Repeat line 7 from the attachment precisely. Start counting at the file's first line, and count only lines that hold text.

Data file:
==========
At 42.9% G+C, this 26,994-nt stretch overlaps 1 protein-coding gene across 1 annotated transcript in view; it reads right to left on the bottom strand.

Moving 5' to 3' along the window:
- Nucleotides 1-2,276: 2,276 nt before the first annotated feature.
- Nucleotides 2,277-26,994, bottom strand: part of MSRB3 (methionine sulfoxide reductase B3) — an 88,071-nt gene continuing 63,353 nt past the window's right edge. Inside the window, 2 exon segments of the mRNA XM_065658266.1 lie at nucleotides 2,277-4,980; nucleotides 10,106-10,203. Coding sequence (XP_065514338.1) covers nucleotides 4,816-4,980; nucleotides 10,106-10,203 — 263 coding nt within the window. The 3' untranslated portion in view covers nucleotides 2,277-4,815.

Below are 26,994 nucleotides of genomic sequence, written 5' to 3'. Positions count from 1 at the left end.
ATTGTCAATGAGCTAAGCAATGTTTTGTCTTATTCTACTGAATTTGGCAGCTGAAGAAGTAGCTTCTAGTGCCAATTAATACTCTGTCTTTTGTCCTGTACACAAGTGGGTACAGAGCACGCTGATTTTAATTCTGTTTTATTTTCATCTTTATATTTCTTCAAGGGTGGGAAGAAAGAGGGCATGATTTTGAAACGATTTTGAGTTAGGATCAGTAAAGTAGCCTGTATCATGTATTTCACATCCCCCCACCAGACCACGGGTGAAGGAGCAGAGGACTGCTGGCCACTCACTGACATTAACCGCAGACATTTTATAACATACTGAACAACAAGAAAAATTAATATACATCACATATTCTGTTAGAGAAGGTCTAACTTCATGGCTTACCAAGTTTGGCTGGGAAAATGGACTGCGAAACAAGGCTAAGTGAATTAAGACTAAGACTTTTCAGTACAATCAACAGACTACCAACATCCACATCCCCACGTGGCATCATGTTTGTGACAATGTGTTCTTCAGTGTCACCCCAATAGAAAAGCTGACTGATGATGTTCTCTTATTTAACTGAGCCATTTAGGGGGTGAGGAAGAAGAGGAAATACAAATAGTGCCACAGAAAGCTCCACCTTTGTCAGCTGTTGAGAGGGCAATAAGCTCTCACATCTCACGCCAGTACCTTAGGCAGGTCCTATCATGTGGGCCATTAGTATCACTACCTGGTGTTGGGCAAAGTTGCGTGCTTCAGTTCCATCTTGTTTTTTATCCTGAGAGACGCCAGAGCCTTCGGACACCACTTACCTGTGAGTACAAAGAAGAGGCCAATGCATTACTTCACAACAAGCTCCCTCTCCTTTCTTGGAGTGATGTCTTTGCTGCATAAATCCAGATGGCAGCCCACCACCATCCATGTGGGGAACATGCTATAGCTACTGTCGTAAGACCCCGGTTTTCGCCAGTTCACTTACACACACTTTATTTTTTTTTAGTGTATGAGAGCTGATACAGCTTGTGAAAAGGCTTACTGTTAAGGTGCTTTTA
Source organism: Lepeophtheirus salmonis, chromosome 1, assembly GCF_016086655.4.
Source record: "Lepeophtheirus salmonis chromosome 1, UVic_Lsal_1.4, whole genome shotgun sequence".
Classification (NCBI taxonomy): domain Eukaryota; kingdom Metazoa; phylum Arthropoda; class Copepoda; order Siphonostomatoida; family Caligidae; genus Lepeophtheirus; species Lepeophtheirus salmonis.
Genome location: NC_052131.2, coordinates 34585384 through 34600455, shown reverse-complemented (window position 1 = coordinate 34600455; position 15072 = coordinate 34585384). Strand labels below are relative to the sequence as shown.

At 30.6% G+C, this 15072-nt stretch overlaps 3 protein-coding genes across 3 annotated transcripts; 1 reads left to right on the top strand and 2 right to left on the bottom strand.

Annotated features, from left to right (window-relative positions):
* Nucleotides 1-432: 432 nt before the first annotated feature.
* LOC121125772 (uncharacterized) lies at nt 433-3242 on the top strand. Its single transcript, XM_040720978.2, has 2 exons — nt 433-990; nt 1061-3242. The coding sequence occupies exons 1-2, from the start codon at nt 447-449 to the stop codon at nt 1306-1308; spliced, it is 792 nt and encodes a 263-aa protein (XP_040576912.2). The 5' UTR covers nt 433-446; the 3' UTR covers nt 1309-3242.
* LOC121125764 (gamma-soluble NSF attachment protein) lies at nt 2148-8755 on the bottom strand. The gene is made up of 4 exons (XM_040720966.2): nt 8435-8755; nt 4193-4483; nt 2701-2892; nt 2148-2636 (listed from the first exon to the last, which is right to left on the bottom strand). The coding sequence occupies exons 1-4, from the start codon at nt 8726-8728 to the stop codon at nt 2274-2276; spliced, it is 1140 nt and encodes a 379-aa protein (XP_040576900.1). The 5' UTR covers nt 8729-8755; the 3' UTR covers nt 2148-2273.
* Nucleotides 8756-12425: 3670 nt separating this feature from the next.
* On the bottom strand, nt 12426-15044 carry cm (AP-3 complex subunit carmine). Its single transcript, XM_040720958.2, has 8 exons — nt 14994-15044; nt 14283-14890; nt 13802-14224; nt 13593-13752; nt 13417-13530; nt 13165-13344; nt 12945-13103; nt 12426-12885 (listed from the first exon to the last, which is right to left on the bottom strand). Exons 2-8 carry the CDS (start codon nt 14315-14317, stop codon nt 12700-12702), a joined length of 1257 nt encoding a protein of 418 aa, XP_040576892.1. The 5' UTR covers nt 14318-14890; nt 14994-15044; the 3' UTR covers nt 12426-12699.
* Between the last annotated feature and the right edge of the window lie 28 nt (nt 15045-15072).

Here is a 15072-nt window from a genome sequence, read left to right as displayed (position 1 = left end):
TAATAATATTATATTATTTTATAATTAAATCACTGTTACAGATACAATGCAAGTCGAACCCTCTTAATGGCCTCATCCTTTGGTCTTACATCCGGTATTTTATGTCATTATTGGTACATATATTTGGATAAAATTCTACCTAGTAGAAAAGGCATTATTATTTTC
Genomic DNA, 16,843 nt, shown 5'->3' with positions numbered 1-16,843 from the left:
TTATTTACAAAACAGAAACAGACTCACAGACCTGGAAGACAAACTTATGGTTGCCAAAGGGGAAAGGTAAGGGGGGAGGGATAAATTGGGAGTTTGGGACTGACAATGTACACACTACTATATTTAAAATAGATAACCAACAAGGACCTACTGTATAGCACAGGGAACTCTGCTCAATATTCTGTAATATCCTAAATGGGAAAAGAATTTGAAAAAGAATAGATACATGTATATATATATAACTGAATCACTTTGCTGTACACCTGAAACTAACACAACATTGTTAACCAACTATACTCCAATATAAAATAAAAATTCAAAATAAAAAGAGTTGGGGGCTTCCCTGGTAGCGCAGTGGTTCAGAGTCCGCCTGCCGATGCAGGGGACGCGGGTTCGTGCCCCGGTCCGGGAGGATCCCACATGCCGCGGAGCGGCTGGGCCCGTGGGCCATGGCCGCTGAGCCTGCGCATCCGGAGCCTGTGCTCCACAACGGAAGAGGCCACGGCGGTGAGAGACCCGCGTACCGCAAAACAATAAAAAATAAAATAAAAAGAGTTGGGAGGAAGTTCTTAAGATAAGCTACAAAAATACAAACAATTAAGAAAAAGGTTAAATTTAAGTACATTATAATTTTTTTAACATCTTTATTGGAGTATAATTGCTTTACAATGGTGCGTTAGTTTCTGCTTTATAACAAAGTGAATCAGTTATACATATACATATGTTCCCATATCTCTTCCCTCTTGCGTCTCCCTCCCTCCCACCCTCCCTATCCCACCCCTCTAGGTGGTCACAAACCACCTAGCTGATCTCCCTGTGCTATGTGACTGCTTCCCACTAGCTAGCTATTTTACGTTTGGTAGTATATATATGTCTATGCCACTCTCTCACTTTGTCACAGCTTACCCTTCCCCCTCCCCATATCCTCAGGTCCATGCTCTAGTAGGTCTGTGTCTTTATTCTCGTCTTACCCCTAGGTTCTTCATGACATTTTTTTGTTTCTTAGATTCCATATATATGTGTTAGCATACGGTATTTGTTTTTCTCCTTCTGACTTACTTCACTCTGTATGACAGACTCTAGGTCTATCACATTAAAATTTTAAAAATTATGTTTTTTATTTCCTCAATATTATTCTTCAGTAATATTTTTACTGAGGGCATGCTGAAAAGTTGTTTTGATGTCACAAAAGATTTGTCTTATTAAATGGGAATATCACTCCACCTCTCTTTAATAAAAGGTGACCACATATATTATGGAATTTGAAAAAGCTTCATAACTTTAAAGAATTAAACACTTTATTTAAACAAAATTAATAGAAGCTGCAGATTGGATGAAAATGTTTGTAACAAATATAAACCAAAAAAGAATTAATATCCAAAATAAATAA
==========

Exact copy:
Source organism: Lepeophtheirus salmonis, chromosome 1, assembly GCF_016086655.4.